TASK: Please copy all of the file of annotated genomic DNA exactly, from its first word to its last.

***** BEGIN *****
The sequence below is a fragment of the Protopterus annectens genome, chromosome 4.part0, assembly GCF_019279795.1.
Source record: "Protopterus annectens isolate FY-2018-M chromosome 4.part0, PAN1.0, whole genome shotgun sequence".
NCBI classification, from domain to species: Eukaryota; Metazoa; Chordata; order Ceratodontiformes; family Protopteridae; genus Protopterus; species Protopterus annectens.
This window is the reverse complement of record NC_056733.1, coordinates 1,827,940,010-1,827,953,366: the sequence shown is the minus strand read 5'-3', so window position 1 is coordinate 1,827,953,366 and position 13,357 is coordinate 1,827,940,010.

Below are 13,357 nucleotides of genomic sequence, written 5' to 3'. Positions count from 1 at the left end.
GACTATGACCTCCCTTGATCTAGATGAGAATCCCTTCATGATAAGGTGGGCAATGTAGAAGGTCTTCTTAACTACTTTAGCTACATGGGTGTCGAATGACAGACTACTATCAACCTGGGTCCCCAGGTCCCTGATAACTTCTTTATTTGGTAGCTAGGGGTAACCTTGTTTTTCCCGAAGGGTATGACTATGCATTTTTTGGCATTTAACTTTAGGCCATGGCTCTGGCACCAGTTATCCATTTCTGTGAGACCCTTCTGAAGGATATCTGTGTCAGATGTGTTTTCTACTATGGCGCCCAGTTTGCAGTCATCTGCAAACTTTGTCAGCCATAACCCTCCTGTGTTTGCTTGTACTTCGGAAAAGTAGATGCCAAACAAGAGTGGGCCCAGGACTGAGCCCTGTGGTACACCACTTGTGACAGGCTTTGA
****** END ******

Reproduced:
The sequence below is a fragment of the Protopterus annectens genome, chromosome 4.part0, assembly GCF_019279795.1.
Source record: "Protopterus annectens isolate FY-2018-M chromosome 4.part0, PAN1.0, whole genome shotgun sequence".
NCBI classification, from domain to species: Eukaryota; Metazoa; Chordata; order Ceratodontiformes; family Protopteridae; genus Protopterus; species Protopterus annectens.
This window is the reverse complement of record NC_056733.1, coordinates 1,827,940,010-1,827,953,366: the sequence shown is the minus strand read 5'-3', so window position 1 is coordinate 1,827,953,366 and position 13,357 is coordinate 1,827,940,010.

Below are 13,357 nucleotides of genomic sequence, written 5' to 3'. Positions count from 1 at the left end.
GACTATGACCTCCCTTGATCTAGATGAGAATCCCTTCATGATAAGGTGGGCAATGTAGAAGGTCTTCTTAACTACTTTAGCTACATGGGTGTCGAATGACAGACTACTATCAACCTGGGTCCCCAGGTCCCTGATAACTTCTTTATTTGGTAGCTAGGGGTAACCTTGTTTTTCCCGAAGGGTATGACTATGCATTTTTTGGCATTTAACTTTAGGCCATGGCTCTGGCACCAGTTATCCATTTCTGTGAGACCCTTCTGAAGGATATCTGTGTCAGATGTGTTTTCTACTATGGCGCCCAGTTTGCAGTCATCTGCAAACTTTGTCAGCCATAACCCTCCTGTGTTTGCTTGTACTTCGGAAAAGTAGATGCCAAACAAGAGTGGGCCCAGGACTGAGCCCTGTGGTACACCACTTGTGACAGGCTTTGA